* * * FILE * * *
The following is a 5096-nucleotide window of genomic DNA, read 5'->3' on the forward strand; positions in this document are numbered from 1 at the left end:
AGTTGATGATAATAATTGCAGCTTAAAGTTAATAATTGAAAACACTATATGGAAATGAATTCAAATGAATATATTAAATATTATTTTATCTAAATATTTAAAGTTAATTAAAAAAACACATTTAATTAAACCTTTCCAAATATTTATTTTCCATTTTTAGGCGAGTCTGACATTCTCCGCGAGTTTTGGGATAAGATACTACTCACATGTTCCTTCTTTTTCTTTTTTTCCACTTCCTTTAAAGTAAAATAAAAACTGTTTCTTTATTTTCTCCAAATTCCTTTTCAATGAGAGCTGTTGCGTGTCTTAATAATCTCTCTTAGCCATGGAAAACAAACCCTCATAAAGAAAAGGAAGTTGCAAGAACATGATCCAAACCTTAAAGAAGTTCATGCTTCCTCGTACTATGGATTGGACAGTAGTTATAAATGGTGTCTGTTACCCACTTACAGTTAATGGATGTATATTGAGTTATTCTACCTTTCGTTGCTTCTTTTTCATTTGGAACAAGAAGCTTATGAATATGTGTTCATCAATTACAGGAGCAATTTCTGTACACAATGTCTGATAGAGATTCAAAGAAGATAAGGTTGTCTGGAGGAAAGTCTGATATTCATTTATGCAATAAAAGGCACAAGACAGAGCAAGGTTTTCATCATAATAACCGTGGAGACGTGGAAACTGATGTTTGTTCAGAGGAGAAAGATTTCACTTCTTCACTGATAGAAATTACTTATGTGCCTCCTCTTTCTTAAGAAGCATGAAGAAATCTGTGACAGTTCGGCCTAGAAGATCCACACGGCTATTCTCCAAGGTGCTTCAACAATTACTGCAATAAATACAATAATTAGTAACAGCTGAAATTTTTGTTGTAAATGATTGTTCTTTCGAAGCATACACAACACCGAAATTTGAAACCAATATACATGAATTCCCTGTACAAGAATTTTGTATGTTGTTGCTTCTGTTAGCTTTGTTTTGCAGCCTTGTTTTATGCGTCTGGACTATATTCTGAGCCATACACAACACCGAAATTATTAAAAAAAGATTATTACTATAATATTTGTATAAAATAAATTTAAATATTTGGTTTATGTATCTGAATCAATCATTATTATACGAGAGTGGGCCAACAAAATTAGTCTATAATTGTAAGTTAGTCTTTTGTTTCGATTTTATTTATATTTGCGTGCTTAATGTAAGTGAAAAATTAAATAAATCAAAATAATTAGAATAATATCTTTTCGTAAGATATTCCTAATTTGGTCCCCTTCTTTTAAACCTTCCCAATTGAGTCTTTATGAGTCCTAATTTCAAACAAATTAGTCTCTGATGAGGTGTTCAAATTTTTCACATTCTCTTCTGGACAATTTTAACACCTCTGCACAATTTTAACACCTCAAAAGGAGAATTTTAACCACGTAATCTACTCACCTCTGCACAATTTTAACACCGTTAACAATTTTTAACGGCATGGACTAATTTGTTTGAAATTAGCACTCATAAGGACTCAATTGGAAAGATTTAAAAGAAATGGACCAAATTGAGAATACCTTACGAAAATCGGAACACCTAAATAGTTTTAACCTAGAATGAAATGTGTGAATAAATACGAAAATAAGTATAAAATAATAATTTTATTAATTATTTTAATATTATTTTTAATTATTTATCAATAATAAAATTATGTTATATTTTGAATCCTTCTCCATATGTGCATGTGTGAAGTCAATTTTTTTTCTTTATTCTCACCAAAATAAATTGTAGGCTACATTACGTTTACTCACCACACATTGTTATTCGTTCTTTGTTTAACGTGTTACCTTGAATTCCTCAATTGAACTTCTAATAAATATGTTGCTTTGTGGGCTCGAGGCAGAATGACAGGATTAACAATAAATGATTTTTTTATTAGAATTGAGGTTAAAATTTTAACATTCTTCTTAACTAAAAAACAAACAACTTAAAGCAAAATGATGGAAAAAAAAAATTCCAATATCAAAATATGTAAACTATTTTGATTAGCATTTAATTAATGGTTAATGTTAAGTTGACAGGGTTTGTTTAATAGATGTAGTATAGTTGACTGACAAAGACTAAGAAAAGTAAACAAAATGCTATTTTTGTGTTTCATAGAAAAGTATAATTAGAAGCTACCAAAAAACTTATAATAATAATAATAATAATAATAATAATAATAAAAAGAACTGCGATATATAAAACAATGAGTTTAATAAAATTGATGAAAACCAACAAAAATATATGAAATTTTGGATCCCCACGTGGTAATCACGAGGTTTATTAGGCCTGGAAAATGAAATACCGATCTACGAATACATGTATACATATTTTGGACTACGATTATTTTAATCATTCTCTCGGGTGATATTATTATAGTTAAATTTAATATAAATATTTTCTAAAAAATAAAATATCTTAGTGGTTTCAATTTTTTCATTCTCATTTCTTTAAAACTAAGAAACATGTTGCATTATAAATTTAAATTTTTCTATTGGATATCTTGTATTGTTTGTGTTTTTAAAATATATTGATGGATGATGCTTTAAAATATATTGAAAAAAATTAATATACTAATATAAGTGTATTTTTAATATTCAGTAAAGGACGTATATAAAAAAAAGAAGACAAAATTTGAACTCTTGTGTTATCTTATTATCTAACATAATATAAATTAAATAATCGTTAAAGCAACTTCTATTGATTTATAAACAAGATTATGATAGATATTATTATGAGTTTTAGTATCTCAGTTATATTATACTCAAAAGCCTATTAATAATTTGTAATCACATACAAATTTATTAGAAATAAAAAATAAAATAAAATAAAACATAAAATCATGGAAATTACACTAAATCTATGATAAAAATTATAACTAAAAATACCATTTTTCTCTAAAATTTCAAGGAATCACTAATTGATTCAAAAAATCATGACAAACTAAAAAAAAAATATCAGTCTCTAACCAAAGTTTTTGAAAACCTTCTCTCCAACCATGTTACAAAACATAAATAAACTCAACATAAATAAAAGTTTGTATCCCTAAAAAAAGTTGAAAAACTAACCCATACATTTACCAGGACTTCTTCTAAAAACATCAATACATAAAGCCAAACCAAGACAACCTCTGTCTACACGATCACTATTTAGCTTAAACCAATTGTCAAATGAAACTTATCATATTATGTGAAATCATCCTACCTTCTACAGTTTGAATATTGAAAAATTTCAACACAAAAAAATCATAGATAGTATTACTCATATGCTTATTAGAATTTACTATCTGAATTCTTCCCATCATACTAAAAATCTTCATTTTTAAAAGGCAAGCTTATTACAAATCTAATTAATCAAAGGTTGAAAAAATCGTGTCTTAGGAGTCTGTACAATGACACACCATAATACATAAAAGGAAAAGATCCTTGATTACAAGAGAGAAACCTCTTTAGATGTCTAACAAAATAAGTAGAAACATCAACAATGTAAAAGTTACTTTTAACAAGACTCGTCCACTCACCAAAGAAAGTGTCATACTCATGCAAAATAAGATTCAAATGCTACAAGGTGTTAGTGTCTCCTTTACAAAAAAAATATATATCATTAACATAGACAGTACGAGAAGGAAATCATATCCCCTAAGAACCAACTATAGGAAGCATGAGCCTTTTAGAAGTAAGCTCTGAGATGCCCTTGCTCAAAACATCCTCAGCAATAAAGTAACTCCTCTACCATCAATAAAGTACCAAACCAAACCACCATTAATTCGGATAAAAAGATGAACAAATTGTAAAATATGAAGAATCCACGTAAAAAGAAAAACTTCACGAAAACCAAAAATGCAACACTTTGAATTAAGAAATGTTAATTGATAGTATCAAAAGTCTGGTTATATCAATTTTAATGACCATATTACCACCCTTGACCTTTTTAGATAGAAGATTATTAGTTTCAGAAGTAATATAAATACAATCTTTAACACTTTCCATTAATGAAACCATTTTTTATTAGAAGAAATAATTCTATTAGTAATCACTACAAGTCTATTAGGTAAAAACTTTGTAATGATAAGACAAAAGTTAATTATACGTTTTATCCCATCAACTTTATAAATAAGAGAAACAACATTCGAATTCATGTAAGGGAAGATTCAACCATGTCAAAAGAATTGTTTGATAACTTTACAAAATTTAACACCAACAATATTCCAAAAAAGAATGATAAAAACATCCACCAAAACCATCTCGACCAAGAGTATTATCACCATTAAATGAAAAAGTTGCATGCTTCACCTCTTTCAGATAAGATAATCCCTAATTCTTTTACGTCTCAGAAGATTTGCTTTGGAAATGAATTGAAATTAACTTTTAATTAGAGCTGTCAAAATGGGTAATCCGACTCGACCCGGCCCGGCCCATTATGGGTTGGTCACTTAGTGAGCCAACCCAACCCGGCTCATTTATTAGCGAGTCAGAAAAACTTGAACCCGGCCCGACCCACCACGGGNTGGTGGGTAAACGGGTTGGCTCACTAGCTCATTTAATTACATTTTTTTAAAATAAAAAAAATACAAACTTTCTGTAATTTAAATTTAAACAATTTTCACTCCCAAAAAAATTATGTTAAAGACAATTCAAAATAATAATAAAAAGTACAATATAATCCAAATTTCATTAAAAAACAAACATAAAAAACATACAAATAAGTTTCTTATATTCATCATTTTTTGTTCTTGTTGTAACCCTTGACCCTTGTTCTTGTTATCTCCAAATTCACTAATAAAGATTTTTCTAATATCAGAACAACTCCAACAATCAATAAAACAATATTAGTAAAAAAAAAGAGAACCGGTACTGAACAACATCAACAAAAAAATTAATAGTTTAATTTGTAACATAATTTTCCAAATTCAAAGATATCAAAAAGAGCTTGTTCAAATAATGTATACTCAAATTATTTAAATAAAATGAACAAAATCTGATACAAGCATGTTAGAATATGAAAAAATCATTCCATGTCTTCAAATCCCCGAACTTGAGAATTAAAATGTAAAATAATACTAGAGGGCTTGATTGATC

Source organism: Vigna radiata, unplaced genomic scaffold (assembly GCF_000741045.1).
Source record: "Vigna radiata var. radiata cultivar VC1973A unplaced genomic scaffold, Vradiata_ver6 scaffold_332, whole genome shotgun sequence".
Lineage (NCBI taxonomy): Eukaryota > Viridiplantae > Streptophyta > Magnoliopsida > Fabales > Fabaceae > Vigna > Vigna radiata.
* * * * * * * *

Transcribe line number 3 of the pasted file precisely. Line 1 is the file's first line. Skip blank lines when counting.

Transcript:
Source organism: Vigna radiata, unplaced genomic scaffold (assembly GCF_000741045.1).